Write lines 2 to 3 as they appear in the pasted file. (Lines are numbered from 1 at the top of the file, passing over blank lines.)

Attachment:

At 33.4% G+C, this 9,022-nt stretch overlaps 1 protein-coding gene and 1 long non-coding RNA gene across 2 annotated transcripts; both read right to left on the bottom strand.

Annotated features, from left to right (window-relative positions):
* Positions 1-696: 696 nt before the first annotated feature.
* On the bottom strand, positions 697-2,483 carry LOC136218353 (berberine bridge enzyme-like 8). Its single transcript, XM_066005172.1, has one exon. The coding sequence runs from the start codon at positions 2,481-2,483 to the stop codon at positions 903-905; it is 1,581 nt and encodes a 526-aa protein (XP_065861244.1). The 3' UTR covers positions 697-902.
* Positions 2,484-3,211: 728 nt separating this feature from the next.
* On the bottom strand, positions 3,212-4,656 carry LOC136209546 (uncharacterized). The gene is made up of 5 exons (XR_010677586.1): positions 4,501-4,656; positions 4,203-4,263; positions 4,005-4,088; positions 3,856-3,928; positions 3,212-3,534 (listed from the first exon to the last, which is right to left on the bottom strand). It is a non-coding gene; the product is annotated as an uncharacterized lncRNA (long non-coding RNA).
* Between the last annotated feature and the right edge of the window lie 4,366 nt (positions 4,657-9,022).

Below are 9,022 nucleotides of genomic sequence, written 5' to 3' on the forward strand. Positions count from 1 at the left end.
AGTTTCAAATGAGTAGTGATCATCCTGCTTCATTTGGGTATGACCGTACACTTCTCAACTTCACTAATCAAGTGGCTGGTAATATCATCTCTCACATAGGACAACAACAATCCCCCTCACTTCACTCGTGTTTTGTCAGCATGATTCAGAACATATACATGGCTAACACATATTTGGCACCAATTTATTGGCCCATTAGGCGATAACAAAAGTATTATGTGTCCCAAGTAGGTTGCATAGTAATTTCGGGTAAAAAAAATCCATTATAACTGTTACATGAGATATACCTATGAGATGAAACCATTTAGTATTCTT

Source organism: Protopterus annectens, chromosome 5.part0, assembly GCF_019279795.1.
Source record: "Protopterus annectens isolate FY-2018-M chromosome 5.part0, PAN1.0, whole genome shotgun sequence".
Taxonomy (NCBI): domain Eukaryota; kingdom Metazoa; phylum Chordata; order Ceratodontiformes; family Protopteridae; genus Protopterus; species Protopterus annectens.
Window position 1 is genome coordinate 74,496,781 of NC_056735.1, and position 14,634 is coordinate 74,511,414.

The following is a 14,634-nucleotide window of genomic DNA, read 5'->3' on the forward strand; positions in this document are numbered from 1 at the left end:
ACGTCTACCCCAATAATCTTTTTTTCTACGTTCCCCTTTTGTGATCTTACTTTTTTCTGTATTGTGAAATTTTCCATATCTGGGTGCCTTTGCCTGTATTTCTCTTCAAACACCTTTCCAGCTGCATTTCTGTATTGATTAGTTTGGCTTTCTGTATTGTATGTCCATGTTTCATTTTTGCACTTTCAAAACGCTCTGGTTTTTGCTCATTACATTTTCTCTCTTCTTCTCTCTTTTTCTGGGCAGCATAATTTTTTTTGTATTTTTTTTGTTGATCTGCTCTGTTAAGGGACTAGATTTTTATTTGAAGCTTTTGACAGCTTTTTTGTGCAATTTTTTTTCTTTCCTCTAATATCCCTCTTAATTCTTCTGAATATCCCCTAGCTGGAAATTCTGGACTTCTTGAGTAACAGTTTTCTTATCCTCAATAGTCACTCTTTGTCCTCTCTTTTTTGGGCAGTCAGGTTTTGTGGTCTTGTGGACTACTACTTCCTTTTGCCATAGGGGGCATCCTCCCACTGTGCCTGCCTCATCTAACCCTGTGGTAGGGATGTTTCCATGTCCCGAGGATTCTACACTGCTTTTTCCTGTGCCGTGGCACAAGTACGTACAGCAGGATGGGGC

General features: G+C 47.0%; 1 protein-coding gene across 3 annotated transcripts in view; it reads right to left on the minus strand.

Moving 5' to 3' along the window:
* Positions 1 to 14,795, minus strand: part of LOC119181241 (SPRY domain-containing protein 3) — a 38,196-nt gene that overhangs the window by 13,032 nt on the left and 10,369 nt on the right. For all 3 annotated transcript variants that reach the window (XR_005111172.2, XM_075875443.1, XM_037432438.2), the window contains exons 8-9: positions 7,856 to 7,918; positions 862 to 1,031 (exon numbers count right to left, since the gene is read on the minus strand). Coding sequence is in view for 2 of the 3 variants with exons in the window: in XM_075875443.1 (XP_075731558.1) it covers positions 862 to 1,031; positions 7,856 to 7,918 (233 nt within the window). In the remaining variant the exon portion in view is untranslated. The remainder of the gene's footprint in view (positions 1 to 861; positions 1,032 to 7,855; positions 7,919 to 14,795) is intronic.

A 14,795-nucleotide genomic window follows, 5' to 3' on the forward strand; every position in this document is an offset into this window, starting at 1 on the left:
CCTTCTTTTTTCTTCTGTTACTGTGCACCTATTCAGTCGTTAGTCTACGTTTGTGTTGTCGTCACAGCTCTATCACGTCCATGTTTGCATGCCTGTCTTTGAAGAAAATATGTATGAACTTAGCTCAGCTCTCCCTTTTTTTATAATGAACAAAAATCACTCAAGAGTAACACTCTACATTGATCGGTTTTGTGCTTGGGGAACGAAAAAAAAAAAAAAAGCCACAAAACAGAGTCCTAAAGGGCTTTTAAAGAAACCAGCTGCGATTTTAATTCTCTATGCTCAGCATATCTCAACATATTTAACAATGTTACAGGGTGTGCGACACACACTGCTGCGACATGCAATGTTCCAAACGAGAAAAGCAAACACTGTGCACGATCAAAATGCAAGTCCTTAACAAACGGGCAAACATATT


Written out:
Annotated features, from left to right (window-relative positions):
* Positions 1-696: 696 nt before the first annotated feature.